Updated: Jul 28, 2020
“I can look at you, and I know, if I have basic goodness, then so do you.” These words were spoken last night by a man, lets call him James, who just a few weeks before had claimed that he has “zero respect” for sex offenders, to a sex offender in the class. A few weeks earlier, when we were working with the idea that everything anyone does is driven by the desire to make their life better, James shared with the class that he was struggling with this idea, and with the idea of Basic Goodness, in regards to sex offenders – the lowest of the low in the prison hierarchy. He realized that the way he denigrated sex offenders was the exact same way people on the outside had looked down on him for being an addict, for being homeless, but he was not quite able to take the next step of relating to the sex offenders whose crimes he detests. It was amazing to see, on our final night of class, the distance he has come, and the transformation that he has undergone, practicing mindfulness, and looking deeply into the idea of Basic Goodness.
It is impossible to miss the transformation on the men’s faces after twelve weeks of mindfulness class. They are visibly softer, clearer, less defended as they sit in class on week twelve than when they walk in on week one. Last night we had the opportunity to have a graduation ceremony for an amazing group of men, appreciating and bearing witness to the transformative work they have done. John was facilitating, and started off class by offering each of the twenty participants five other facilitators – in attendance as participant observers – a small folded piece of paper with their names written on one side, and something that he appreciated about them on the inside. “As a man,” he said “we don’t often express the things that we appreciate about each other. We don’t often express our gratitude. Since the theme of this class is mindfulness in action, I want to model how I think we can express the results of our practice in the world, by appreciating each other.”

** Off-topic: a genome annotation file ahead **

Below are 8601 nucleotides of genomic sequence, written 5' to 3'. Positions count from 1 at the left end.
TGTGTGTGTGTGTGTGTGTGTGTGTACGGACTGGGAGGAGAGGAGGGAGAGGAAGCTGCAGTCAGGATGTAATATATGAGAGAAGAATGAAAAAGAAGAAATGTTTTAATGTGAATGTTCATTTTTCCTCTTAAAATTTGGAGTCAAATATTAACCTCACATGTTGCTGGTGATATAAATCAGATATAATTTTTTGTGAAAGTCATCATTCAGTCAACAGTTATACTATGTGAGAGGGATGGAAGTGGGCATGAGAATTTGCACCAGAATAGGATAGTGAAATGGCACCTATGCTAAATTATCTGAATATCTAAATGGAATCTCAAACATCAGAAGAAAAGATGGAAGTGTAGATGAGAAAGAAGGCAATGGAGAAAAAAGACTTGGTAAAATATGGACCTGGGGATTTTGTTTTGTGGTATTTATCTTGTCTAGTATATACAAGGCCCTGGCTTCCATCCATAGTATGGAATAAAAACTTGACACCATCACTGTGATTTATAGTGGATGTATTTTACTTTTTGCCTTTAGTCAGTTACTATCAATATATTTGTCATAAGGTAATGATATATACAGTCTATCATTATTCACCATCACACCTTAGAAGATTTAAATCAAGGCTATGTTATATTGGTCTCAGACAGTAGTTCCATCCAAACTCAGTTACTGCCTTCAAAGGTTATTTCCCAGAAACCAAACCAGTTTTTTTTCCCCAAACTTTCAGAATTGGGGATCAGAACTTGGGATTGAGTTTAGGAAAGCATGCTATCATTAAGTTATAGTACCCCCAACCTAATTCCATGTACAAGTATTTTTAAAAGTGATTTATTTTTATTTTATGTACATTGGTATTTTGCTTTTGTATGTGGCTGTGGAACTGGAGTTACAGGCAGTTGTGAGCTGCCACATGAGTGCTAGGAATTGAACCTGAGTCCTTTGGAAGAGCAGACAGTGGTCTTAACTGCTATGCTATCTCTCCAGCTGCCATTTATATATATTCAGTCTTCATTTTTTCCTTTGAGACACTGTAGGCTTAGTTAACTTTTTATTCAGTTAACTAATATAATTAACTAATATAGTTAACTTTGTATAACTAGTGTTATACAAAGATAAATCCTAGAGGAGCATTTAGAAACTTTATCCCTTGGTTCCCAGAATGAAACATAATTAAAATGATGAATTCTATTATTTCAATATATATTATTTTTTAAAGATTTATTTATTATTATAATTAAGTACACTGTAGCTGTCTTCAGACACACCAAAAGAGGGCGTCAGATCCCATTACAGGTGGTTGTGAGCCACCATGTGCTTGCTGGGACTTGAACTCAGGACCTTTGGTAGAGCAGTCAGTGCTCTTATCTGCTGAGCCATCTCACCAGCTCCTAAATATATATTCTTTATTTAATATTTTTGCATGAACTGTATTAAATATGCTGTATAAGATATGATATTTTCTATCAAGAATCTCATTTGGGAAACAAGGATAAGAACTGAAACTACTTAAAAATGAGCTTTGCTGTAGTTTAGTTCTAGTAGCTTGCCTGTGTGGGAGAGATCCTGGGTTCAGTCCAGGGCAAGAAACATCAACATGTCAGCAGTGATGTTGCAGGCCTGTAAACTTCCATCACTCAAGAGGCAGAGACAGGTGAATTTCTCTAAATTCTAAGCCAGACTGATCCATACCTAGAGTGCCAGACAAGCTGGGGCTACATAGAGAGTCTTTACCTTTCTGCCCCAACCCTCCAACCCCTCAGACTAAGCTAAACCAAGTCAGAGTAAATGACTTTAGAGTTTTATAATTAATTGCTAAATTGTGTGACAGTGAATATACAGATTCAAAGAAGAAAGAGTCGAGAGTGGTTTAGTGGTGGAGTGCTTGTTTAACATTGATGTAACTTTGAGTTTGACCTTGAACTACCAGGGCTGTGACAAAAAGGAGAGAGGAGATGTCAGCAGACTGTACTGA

We spent the next hour doing yoga, meditating, and going over memorable and still juicy discussions from past weeks of class. Forgiveness was a topic that had a lot of people still digesting, and one man said that he is now, after 15-20 years of fighting, ready to acknowledge that he has played a big part in the messiness of their relationship. He plans to reach out to him now, coming up on the holidays, to apologize and forgive. Personally, having had a hard day involving heavy rain and extended car troubles, I couldn’t have imagined a better remedy than spending my evening like this – with real conversation, meditation, yoga, and an strong sense of mutual respect among men.
We ended the class portion of the evening early, and called the men up one at a time to receive their certificate of completion and pick something from the pile of meditation related books we brought in as parting gifts. Everyone clapped after each name was read, and the smiles were wide. It feels important to me to make this little ceremony. Even though there was no cake, and no family members in attendance, and no graduation party to go back to, and even though the certificate we is just something we printed up, it means so much in the moment to appreciate each man for his efforts.
Twenty men walk out of class, into the rain gently falling across the yard. We wish them the best.